It doesn't happen often but every now and then I see a book, and without opening it, the title just does it and I have to buy it. It happened again at the Mobile World Congress. While doing my book presentation at the Wiley booth, I spotted "Less Walk More Talk – How Celtel and the Mobile Phone Changed Africa" by Russell Southwood.
In an instant I decided that the only thing I knew about mobile telephony in Africa came from a number of stories I heard at conferences and read on some web sites. So I thought no matter which approach the book takes it's probably very interesting and I will learn a lot. I was not disappointed.
While I first speculated that the book would tell me about all the things mobile telephony has done for people in Africa, it is actually the story of Mo Ibrahim, who, with comparatively little money he made by selling his first startup company, founded Celtel to bring mobile telephony to Africa, his birth continent. What started in one country soon spread to many and the book has many anecdotes from Mo and others who have worked in Celtel over the years.
The book clearly shows that Africa is one of the hardest places in the world to do business. Although stories of finding oneself in a a war zone and waiting for British marines to fly you out to an aircraft carrier off the coast to impossible negotiations with governments to take a microwave link across the Congo river into service to link mobile networks in two countries instead of routing a call between people only half a mile away from each other via a satellite link to London and back, most of the stories have a good ending and show that with persistence and sometimes also luck, things can turn for the better. The book also deals with corruption and how Celtel always went out of its way to steer clear of it, because there was the strong believe that nothing good would come out of it.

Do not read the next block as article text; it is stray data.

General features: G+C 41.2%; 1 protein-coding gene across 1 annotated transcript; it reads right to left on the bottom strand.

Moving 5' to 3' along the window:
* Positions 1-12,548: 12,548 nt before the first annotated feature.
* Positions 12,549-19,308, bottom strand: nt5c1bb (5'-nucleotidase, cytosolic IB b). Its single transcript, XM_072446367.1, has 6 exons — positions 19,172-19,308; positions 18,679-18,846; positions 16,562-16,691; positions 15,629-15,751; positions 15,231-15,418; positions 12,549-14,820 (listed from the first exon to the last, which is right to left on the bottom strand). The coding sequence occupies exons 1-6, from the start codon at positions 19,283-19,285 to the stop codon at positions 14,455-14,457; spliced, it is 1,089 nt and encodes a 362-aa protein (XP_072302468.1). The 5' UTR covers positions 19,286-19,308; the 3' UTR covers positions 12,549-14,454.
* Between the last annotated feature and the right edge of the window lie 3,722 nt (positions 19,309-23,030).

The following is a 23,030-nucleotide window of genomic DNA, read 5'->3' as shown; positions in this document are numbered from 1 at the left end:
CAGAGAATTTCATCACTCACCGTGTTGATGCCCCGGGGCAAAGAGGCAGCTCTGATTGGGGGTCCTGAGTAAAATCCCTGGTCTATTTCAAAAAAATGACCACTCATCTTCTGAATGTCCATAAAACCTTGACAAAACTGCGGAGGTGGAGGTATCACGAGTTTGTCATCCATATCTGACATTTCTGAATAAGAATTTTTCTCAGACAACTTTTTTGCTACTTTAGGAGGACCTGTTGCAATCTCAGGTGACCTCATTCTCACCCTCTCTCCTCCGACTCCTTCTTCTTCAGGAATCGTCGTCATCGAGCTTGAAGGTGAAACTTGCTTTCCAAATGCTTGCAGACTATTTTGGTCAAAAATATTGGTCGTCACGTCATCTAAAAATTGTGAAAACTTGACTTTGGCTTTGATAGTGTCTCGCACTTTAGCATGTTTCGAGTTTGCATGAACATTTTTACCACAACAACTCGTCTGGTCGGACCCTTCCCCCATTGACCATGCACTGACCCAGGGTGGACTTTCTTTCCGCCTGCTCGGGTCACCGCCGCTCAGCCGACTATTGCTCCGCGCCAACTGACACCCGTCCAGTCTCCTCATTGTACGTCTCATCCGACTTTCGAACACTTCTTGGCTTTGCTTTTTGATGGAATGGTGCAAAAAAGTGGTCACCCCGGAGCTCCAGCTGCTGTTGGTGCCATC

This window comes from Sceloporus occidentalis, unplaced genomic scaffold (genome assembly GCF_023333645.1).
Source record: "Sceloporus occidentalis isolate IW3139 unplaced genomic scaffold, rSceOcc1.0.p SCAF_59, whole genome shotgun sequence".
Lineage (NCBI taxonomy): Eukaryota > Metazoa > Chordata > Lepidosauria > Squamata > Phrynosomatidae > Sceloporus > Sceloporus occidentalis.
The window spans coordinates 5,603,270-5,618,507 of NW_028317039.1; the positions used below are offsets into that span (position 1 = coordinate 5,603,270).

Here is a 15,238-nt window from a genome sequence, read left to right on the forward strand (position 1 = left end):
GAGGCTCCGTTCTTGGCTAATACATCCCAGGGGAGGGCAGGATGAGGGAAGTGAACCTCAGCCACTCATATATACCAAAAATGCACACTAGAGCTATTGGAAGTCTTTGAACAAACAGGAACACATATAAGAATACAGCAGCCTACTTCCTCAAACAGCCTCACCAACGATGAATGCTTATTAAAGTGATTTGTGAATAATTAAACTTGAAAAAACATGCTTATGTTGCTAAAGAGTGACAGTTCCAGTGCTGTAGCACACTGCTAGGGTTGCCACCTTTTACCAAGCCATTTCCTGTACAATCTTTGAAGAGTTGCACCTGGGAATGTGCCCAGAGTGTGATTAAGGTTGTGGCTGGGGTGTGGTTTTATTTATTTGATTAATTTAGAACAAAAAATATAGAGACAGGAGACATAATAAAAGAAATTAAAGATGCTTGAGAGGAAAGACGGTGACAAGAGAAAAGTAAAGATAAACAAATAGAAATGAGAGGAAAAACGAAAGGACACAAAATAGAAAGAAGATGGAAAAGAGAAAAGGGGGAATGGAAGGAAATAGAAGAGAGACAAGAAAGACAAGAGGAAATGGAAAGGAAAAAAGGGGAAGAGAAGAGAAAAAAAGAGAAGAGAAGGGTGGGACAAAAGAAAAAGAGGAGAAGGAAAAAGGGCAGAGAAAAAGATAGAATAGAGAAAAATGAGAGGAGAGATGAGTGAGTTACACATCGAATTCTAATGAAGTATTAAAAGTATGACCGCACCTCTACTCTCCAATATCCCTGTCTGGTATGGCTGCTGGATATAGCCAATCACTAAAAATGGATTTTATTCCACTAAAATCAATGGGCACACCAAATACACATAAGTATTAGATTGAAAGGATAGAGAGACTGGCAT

Another thing that surprised me were the timelines. Celtel started with its first network in 1999. I still remember that time in Europe, GSM was still quite early in its success measured by today's standards and yet, Celtel and others took it to Africa. The book also tells the story of how difficult it was to find investors who were willing to bring money into Celtel so it could spread across the continent to compete with its rivals, MTN and Vodacom. Superbly written and it helped me understand the business world a bit better, not only concerning Africa, but also in general.
In the end, Celtel was sold to MTC for over 3 billion US dollars and since then it has been renamed into Zain. Mo Ibrahim has taken his share and has retired from the company, now operating networks in 15 African countries. He now heads the Mo Ibrahim Foundation, which promotes good governance in Africa and has supporters such as Kofi Annan and Bill Clinton.
I've learnt a lot by reading this book, not only about how companies are created or about mobile telephony in Africa, but also a thing or two about Africa itself. It's changed my view on a number of things and I am very thankful for that. It has also triggered some background research which I will discuss in a future post or two.